Tuesday, March 21

The market ramifications of increased rice imports in the Philippines


The Philippines has lifted restrictions on rice imports under new legislation aimed at bridging the supply gap and reducing prices.

On February 14, President Rodrigo Duterte ratified the Rice Tariffication Law, which had been passed by Parliament in November.

The new law, which went into effect on March 5, lifts quantitative restrictions on rice imports and removes the importing role of the National Food Authority (NFA), allowing licensed private operators to ship rice directly from abroad.

In place of the former restrictions, rice imports from Asean member states are now subject to a 35 per cent tariff, while non-Asean states will face either a 50 per cent charge or equivalent tariff in accordance with the World Trade Organisation agreement on agriculture with the Philippines.

Domestic inflation and pressure from international partners motivated lawmakers to reform the two-decade-long policy of capping rice imports to protect Filipino rice farmers.

According to preliminary estimates from the Department of Finance, the state stands to gain 27 billion pesos (US$511 million) per year in revenue from the tariffs, as imports are projected to double to three million tonnes.

Prior to the law’s ratification, importers moved to gain approval for increased shipments, with the NFA announcing in late January that it had approved applications from 180 brokers for the import of 1.2 million tonnes of rice.

Liberalisation set to relieve inflationary pressures

Last year inflation peaked at 6.7 per cent in September and October – partially due to rising rice prices, which increased more than 18 per cent year-on-year in late September – before easing to 5.1 per cent at year’s end and dropping further to 4.4 per cent in January.

Rice price increases were attributed at least partly to higher operating costs for farmers as a result of new taxes on products such as gasoline, imposed in the Tax Reform for Acceleration and Inclusion, which became effective on January 1 last year.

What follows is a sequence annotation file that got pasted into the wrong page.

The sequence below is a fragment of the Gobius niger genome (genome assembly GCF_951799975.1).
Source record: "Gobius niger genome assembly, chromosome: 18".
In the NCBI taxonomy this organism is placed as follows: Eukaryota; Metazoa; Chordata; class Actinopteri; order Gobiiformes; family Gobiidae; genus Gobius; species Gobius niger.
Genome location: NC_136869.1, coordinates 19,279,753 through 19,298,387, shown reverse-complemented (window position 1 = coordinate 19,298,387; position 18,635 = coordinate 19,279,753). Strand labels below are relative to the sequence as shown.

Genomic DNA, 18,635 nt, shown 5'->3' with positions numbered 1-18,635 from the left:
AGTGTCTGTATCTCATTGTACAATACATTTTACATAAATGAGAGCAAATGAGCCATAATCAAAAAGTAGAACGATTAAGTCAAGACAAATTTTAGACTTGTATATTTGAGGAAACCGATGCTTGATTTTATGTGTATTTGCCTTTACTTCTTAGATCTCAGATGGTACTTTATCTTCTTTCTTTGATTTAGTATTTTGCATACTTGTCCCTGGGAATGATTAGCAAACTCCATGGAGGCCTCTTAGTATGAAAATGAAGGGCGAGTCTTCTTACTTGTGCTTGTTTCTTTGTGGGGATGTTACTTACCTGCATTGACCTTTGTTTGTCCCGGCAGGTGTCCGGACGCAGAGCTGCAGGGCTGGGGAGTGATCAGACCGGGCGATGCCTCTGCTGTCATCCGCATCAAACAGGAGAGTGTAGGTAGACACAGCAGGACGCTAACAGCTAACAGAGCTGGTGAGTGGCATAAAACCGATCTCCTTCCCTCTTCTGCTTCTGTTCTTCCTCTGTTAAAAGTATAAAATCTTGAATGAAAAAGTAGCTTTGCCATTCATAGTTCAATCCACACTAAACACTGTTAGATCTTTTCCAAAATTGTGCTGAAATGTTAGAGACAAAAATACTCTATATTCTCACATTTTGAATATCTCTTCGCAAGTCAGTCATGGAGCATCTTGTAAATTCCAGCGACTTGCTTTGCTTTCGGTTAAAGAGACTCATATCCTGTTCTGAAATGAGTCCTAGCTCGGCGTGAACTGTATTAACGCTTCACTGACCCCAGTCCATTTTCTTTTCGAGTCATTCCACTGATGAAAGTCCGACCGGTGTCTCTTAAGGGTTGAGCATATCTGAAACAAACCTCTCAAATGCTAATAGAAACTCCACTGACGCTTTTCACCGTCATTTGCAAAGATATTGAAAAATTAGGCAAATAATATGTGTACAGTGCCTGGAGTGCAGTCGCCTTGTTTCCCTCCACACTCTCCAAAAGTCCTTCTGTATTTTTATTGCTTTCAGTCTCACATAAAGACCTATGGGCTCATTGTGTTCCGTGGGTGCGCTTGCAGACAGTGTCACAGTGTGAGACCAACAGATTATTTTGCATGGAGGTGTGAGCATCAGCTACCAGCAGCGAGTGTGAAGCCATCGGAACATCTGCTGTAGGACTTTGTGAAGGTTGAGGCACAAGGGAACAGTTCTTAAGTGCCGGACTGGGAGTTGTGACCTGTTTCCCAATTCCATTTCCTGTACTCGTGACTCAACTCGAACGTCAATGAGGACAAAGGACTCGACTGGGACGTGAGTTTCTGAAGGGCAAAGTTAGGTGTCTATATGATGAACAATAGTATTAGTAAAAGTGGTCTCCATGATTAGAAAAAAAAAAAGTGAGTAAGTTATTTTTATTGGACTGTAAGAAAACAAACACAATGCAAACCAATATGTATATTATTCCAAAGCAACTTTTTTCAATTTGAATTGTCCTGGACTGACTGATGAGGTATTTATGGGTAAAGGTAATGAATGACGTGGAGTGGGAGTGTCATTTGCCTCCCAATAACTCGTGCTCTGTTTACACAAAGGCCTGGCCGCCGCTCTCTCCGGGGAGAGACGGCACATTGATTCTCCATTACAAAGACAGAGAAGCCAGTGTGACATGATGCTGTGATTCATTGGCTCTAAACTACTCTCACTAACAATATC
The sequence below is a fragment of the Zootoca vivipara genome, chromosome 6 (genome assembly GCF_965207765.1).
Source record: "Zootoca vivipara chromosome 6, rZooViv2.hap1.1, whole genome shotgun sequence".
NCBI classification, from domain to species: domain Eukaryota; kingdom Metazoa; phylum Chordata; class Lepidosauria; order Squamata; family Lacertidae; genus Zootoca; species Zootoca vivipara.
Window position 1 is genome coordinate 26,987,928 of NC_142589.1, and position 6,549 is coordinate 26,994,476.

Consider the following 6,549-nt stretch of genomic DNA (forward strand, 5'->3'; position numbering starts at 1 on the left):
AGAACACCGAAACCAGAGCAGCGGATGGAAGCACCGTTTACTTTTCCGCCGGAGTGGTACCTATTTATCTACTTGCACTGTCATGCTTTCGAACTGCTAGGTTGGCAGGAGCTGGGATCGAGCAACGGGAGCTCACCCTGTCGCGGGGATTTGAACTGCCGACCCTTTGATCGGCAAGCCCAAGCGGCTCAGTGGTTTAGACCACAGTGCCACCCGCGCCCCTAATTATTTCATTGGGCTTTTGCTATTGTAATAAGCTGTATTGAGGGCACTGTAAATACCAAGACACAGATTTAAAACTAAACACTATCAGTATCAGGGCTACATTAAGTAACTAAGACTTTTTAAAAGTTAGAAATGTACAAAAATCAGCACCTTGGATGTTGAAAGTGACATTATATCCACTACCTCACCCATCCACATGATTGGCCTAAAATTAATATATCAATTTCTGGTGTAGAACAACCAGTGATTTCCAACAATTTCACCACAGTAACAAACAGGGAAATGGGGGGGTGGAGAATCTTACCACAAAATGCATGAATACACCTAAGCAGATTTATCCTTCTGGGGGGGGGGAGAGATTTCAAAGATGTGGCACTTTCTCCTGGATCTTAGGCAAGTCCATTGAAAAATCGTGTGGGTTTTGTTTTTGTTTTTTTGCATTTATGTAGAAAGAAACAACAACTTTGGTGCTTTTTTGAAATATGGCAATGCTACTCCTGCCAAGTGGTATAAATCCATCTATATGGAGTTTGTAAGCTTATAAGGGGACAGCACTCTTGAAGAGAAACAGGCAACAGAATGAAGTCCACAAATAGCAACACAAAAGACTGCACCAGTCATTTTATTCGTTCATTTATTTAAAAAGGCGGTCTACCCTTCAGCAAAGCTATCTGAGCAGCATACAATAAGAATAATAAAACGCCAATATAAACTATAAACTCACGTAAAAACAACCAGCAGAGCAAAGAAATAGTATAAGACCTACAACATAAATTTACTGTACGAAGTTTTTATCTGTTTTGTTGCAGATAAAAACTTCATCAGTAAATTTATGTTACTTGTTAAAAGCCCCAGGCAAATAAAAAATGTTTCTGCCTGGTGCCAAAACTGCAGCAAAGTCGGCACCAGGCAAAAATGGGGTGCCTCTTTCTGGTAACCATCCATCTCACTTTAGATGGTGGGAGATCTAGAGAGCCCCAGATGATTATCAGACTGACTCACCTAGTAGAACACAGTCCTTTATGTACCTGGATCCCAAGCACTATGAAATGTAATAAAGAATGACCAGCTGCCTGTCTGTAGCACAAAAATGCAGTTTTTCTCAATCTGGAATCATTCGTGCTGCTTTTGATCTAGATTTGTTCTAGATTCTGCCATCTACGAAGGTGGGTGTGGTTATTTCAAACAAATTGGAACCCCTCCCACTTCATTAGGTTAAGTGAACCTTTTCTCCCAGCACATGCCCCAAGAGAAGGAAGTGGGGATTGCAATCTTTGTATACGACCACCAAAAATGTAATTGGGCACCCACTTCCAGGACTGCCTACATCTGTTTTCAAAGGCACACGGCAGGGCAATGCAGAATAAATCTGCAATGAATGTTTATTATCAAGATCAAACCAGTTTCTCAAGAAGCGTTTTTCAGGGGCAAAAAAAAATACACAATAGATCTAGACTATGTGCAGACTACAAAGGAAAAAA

In February the Asean+3 Macroeconomic Research Office (AMRO) forecast that the Rice Tariffication Law would ease supply side pressures contributing to inflation.

At the time, AMRO said that if the new legislation was implemented by March, it could reduce inflation by 0.7 per cent this year, bringing headline inflation down to 3.2 per cent.

Winners and losers from new rice tariff law

While the liberalisation of the Philippine rice market is expected to positively impact prices and check inflation, it has been met with trepidation by domestic producers of the staple.

“While the rice tariffication law is intended to help the economy, rice farmers are challenged to compete against cheaper imports.

“The focus now is to increase farm productivity so that they may maintain their income while anticipating a drop in palay prices,” Nicholas Gam, general manager of agricultural products supplier Yara Philippines, told OBG.

Among other organisations, the Peasant Movement of the Philippines criticised the new law, saying that it threatened the livelihoods of 500,000 of the country’s 2.4 million rice farmers.

Furthermore, the research foundation Ibon warned in February that the legislation could adversely affect farmers and may not reduce the price of the grain, given international rice market volatility and that rice production in neighbouring states is heavily subsidised.

Accompanying legislation to boost domestic competitiveness

While local rice growers will find themselves under pressure following the implementation of the new law, there is potential for the expansion of the domestic sector if producers move to higher-value farming by increasing quality and productivity.

Nevertheless, achieving this objective will require greater action and funding to support the development of the domestic rice industry.

In order to buffer the impact of these changes on farmers and support a domestic productivity drive, a 10 billion pesos (US$190.2 million) public, per annum fund has been voted through in conjunction with the new law to help farmers increase their competitiveness.

The new fund is set to be capitalised through revenue gained from rice tariffs and will remain in place until 2025.

Half of this fund will be used to provide aid to farmers’ associations, cooperatives and local government units. Rather than a monetary subsidy, the five billion pesos (US$95.1 million) will be paid in kind as farm equipment to improve mechanisation.

The remaining balance will be used to provide low-cost loans to producers, support agricultural education programmes and provide seeds.

According to the International Rice Research Institute, hybrid seeds produce 10-15 per cent higher yields and are more resistant to disease than those sown by domestic farmers.

Yet despite this, only 10 per cent of Philippine rice producers currently use hybrid seeds.

Therefore, there have been increasing calls from Philippine stakeholders to remove tariffs on hybrid seed varieties to increase usage of these strains by domestic producers.

This Philippines economic update was produced by Oxford Business Group.